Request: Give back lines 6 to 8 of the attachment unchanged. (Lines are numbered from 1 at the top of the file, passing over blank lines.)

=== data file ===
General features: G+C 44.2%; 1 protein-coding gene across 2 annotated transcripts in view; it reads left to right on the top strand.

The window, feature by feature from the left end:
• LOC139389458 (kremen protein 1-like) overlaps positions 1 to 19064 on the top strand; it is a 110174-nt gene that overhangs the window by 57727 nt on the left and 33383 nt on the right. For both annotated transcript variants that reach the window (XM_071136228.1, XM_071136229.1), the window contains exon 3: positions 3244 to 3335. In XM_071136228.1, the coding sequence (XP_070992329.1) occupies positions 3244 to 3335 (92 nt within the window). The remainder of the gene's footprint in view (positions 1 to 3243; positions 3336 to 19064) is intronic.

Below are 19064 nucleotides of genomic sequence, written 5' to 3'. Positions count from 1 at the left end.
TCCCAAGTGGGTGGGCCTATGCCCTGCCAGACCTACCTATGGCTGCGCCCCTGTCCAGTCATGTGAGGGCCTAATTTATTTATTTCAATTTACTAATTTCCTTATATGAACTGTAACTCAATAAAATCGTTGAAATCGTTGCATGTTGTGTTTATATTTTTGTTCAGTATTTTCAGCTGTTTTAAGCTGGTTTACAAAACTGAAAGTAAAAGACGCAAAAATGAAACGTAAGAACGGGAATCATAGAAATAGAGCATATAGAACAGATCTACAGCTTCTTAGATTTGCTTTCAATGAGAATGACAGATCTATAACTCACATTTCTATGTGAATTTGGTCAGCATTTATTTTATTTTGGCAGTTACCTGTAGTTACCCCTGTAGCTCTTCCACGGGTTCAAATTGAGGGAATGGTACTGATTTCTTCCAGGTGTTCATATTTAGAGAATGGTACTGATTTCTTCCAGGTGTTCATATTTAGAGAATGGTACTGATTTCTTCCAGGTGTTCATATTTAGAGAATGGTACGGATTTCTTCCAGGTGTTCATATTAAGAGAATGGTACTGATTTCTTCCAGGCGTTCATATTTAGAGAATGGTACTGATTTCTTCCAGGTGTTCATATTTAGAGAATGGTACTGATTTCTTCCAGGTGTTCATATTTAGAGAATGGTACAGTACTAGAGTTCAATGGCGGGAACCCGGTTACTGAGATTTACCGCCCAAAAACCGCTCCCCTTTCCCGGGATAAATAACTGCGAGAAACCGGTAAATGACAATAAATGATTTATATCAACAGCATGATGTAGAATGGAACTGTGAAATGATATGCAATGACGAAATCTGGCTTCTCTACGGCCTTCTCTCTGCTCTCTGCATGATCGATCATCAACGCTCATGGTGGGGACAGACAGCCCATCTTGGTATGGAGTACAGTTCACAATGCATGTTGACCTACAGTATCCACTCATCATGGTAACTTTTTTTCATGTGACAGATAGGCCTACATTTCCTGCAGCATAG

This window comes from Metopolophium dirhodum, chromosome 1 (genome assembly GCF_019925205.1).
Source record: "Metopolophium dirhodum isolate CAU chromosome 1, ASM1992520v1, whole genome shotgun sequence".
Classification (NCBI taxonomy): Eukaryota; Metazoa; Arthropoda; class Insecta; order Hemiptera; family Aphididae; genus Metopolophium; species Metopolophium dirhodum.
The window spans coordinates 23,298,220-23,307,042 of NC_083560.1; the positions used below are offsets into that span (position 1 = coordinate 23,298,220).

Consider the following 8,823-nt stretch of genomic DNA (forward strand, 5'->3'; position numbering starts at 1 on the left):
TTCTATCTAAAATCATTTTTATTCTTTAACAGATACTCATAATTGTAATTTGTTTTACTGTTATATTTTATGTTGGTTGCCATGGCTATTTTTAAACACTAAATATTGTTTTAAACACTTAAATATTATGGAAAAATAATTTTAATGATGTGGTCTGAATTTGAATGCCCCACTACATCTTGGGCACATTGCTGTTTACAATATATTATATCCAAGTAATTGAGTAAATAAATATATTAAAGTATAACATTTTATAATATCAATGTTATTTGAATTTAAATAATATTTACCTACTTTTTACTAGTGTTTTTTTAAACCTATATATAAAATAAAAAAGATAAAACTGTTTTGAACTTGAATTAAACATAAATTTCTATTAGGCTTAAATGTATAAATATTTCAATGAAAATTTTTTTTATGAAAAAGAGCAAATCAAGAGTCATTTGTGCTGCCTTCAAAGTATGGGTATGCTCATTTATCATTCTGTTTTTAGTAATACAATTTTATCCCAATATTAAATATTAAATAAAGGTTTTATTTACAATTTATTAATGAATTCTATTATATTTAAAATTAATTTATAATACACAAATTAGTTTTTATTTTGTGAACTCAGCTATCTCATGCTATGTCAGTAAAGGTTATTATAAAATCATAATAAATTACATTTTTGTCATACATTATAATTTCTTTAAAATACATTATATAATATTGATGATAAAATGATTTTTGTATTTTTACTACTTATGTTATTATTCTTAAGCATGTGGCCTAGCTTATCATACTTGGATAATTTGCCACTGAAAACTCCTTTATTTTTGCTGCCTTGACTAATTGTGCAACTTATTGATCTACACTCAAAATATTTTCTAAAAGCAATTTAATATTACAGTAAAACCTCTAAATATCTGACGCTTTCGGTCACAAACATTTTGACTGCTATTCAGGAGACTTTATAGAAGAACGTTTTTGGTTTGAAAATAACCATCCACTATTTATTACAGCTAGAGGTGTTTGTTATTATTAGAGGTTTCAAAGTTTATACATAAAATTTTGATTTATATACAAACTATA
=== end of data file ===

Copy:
This window comes from Metopolophium dirhodum, chromosome 1 (genome assembly GCF_019925205.1).
Source record: "Metopolophium dirhodum isolate CAU chromosome 1, ASM1992520v1, whole genome shotgun sequence".
Classification (NCBI taxonomy): Eukaryota; Metazoa; Arthropoda; class Insecta; order Hemiptera; family Aphididae; genus Metopolophium; species Metopolophium dirhodum.